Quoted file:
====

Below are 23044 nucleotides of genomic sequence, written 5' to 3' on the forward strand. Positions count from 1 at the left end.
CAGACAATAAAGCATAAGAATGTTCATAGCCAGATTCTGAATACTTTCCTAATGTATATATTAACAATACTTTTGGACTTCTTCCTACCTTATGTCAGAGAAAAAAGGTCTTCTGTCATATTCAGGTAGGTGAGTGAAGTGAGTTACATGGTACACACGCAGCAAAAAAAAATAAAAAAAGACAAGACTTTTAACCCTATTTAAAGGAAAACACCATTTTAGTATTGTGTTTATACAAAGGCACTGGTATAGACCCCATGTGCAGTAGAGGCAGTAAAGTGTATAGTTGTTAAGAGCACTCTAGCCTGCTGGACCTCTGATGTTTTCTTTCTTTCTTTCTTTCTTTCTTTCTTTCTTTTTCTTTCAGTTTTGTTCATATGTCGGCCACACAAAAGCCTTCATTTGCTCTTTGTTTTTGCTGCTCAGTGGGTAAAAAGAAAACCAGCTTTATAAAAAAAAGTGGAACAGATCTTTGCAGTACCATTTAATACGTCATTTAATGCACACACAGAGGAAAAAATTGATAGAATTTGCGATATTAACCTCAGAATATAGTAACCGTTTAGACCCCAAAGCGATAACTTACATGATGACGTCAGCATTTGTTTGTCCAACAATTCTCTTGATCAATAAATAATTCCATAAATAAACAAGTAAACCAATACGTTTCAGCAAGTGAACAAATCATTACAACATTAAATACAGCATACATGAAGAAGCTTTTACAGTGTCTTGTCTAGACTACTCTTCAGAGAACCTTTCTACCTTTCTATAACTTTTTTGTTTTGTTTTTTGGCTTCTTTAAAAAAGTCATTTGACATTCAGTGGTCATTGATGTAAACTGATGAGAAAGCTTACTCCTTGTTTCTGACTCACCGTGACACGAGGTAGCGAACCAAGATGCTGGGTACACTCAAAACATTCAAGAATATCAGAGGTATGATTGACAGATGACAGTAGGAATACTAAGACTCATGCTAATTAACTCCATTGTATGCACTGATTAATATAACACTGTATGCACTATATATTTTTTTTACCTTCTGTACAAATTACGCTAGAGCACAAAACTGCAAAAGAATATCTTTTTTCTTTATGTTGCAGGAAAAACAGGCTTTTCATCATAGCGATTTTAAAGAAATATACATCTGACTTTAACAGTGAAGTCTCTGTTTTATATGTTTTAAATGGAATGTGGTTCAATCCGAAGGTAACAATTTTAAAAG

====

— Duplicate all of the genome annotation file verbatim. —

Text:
Below are 23044 nucleotides of genomic sequence, written 5' to 3' on the forward strand. Positions count from 1 at the left end.
CAGACAATAAAGCATAAGAATGTTCATAGCCAGATTCTGAATACTTTCCTAATGTATATATTAACAATACTTTTGGACTTCTTCCTACCTTATGTCAGAGAAAAAAGGTCTTCTGTCATATTCAGGTAGGTGAGTGAAGTGAGTTACATGGTACACACGCAGCAAAAAAAAATAAAAAAAGACAAGACTTTTAACCCTATTTAAAGGAAAACACCATTTTAGTATTGTGTTTATACAAAGGCACTGGTATAGACCCCATGTGCAGTAGAGGCAGTAAAGTGTATAGTTGTTAAGAGCACTCTAGCCTGCTGGACCTCTGATGTTTTCTTTCTTTCTTTCTTTCTTTCTTTCTTTCTTTTTCTTTCAGTTTTGTTCATATGTCGGCCACACAAAAGCCTTCATTTGCTCTTTGTTTTTGCTGCTCAGTGGGTAAAAAGAAAACCAGCTTTATAAAAAAAAGTGGAACAGATCTTTGCAGTACCATTTAATACGTCATTTAATGCACACACAGAGGAAAAAATTGATAGAATTTGCGATATTAACCTCAGAATATAGTAACCGTTTAGACCCCAAAGCGATAACTTACATGATGACGTCAGCATTTGTTTGTCCAACAATTCTCTTGATCAATAAATAATTCCATAAATAAACAAGTAAACCAATACGTTTCAGCAAGTGAACAAATCATTACAACATTAAATACAGCATACATGAAGAAGCTTTTACAGTGTCTTGTCTAGACTACTCTTCAGAGAACCTTTCTACCTTTCTATAACTTTTTTGTTTTGTTTTTTGGCTTCTTTAAAAAAGTCATTTGACATTCAGTGGTCATTGATGTAAACTGATGAGAAAGCTTACTCCTTGTTTCTGACTCACCGTGACACGAGGTAGCGAACCAAGATGCTGGGTACACTCAAAACATTCAAGAATATCAGAGGTATGATTGACAGATGACAGTAGGAATACTAAGACTCATGCTAATTAACTCCATTGTATGCACTGATTAATATAACACTGTATGCACTATATATTTTTTTTACCTTCTGTACAAATTACGCTAGAGCACAAAACTGCAAAAGAATATCTTTTTTCTTTATGTTGCAGGAAAAACAGGCTTTTCATCATAGCGATTTTAAAGAAATATACATCTGACTTTAACAGTGAAGTCTCTGTTTTATATGTTTTAAATGGAATGTGGTTCAATCCGAAGGTAACAATTTTAAAAG